OPINION:

It would appear ethically proper under the California Rules of Professional Conduct, subject to the condition stated herein below. It would not appear ethically proper under the ABA Code of Professional Responsibility.

DISCUSSION:

In situations where it is ethically proper for a lawyer to furnish legal services to members of a group, California Rule 2-104(D) provides that:

"Nothing in this rule shall prohibit a statement in response to individual inquiries as to the identity of the member or members of the State Bar rendering or to render the services giving the name or names, addresses and telephone numbers of such member or members."

Rule 2-104(D) further states that:

"The furnishing of legal services by a member of the State bar pursuant to an arrangement for the provision of such services to the individual member of a group, as herein defined, at the request of such group, is not of itself in violation of these Rules of Professional Conduct if the arrangement (meets those procedural requirements described in Rules 2-104(D)(1) and (2))."

Rule 2-104W) defines a "group" as:

".a professional association, trade association, labor union or other nonprofit organization or combination of persons, incorporated or otherwise and including employees of a single employer, whose primary purpose and activities are other than the rendering of legal services."

Unfortunately, the ability of this Committee to render a definitive opinion in this matter is hampered by the novelty of the group legal service provisions and scarcity of interpretive precedent. It would appear that, as the trade association has requested the subject law firm to be available to provide legal assistance to association members, and as the law firm would furnish those services in response to such request, the request provision quoted herein above is complied with. The following additional facts must be established, however, in order to conclude that the arrangement is a group legal services arrangement within the meaning of Rule 2-104.

  1. The trade association is a "group", i.e., its primary purpose and activities are other than the rendering of legal services.
  2. The arrangement in question complies with the procedural requirements of Rule 2-104(D) (1) and (2).
  3. The subject law firm will comply with the informational filing requirements of Rule 2-104(D).

This Committee is of the opinion that, if each of these additional facts is established, it would appear ethically proper under the California Rules for the subject law firm to permit said trade association to identify the law firm as willing to provide legal services, when the trade association is so requested by its members.

The ABA Code allows, as does California, identification by name of the lawyer providing legal services to a group, in response to inquiries by members of the group. Rule 2-101 (B) states that:

"A lawyer shall not publicize himself, or his partner, or associate, or any other lawyer affiliated with him or his firm, as a lawyer through newspaper or magazine advertisements, radio or television announcements, display advertisements in city or telephone directories, or other means of commercial publicity, nor shall he authorize or permit others to do so in his behalf, except that a lawyer recommended by, paid by, or whose legal services are furnished by, any of the offices or organizations enumerated in DR 2-103 (D) (1) through (5) may authorize or permit or assist such organization to use such means of commercial publicity, which does not identify any lawyer by name, to describe the availability or nature of its legal services or legal service benefits. This rule does not prohibit limited and dignified identification of a lawyer as a lawyer as well as by name:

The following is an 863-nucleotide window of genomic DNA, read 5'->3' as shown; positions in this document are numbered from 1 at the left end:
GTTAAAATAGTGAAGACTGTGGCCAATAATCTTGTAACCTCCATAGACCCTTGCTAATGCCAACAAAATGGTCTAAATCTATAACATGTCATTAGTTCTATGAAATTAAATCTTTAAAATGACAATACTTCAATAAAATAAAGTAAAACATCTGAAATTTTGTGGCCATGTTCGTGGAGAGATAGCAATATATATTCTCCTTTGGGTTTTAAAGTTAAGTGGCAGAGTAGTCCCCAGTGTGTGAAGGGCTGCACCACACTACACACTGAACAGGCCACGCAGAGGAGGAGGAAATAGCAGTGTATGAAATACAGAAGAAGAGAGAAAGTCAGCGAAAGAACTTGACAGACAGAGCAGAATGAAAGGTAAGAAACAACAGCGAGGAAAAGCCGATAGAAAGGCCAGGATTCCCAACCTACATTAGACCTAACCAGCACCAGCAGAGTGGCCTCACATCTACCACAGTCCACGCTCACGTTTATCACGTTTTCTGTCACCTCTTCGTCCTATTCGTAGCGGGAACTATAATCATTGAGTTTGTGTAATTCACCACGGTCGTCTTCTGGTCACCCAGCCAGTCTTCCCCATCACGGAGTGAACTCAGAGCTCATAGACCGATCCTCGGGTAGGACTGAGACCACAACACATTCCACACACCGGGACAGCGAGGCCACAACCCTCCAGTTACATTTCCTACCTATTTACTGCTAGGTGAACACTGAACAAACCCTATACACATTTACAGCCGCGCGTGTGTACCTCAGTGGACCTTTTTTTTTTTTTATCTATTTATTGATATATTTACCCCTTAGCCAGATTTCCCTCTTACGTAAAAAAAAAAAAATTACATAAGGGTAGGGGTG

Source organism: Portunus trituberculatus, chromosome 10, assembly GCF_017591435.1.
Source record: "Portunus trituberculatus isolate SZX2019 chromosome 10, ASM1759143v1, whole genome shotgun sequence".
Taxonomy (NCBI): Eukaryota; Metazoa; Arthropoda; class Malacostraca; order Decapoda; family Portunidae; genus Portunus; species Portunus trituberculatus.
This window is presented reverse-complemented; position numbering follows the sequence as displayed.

" - - - (6) In private communications by any of the offices or organizations enumerated in DR 2-103 (D) (1) through (5), along with the biographical information permitted under DR 2-102 (A) (6), in response to inquiries from a member or beneficiary of such office or organization."

While the ABA Code does not formally define "office" or "organization", DR 2-103 (D) describes six groups properly includable as an "organization" within the meaning of DR 2-101 (B). None of the six appears to reflect the character of the trade association in question. The trade association's identification of the subject law firm therefore would not appear supportable under DR 2-101 (B) (6).

It is recognized that Rule 2-101 (B) does not expressly limit properly includable organizations to those described therein. This Committee believes nevertheless that the context and purpose of the identification in question, when measured by the Code's general opposition to advertising of an attorney by name, suggest that such identification is improper. The Committee notes that a search of the informal opinions of the ABA Committee on Ethics has disclosed no opinion upholding the permissibility of a similar identification.

This Committee is therefore of the opinion that it would not appear ethically proper under the ABA Code of Professional Responsibility for the subject San Francisco law firm to permit the trade association to identify the law firm as willing to provide legal services, when the trade association is so requested by an individual association member.

 

All opinions of the Committee are subject to the following disclaimer:
Opinions rendered by the Ethics Committee are an uncompensated service of The Bar Association of San Francisco. Opinions are advisory only, and no liability whatsoever is assumed by the Committee or The Bar Association of San Francisco in rendering such opinions, and the opinions are relied upon at the risk of the user thereof. Opinions of the Committee are not binding in any manner upon the State Bar of California, the Board of Governors, any disciplinary committee, The Bar Association of San Francisco, or the individual members of the Ethics Committee.

In using these opinions you should be aware that subsequent judicial opinions and revised rules of professional conduct may have dealt with the areas covered by these ethics opinions.